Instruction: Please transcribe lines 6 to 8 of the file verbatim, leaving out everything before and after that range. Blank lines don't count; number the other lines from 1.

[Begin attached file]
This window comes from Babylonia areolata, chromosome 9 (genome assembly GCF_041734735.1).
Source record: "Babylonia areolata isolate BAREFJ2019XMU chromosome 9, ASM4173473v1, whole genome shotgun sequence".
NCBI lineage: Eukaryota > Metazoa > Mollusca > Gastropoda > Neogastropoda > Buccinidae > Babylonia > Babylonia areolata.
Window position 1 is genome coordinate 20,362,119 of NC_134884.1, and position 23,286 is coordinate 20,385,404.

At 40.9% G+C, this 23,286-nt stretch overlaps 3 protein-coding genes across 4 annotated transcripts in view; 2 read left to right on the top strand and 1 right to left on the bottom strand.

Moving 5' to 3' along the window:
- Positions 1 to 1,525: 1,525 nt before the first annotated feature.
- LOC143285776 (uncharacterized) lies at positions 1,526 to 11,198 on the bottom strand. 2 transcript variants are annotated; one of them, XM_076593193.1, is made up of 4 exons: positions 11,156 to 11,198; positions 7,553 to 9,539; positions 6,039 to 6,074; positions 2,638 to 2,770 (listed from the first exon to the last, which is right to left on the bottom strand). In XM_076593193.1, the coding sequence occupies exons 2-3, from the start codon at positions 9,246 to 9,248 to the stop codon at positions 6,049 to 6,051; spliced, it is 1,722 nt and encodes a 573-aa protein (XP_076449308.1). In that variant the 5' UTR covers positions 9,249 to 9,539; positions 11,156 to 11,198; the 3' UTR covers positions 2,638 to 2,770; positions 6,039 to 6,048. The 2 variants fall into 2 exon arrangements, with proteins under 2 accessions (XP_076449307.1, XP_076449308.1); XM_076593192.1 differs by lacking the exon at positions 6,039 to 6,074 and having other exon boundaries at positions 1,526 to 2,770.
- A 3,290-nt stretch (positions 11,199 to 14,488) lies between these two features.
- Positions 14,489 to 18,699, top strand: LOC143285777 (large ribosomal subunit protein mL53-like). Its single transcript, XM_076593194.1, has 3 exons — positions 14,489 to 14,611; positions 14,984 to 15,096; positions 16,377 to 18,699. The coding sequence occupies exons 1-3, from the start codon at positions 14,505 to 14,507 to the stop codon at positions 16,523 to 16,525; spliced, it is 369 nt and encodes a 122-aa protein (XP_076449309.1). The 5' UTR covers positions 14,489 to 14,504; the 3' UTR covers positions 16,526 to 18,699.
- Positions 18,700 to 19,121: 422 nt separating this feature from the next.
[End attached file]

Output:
Moving 5' to 3' along the window:
- Positions 1 to 1,525: 1,525 nt before the first annotated feature.
- LOC143285776 (uncharacterized) lies at positions 1,526 to 11,198 on the bottom strand. 2 transcript variants are annotated; one of them, XM_076593193.1, is made up of 4 exons: positions 11,156 to 11,198; positions 7,553 to 9,539; positions 6,039 to 6,074; positions 2,638 to 2,770 (listed from the first exon to the last, which is right to left on the bottom strand). In XM_076593193.1, the coding sequence occupies exons 2-3, from the start codon at positions 9,246 to 9,248 to the stop codon at positions 6,049 to 6,051; spliced, it is 1,722 nt and encodes a 573-aa protein (XP_076449308.1). In that variant the 5' UTR covers positions 9,249 to 9,539; positions 11,156 to 11,198; the 3' UTR covers positions 2,638 to 2,770; positions 6,039 to 6,048. The 2 variants fall into 2 exon arrangements, with proteins under 2 accessions (XP_076449307.1, XP_076449308.1); XM_076593192.1 differs by lacking the exon at positions 6,039 to 6,074 and having other exon boundaries at positions 1,526 to 2,770.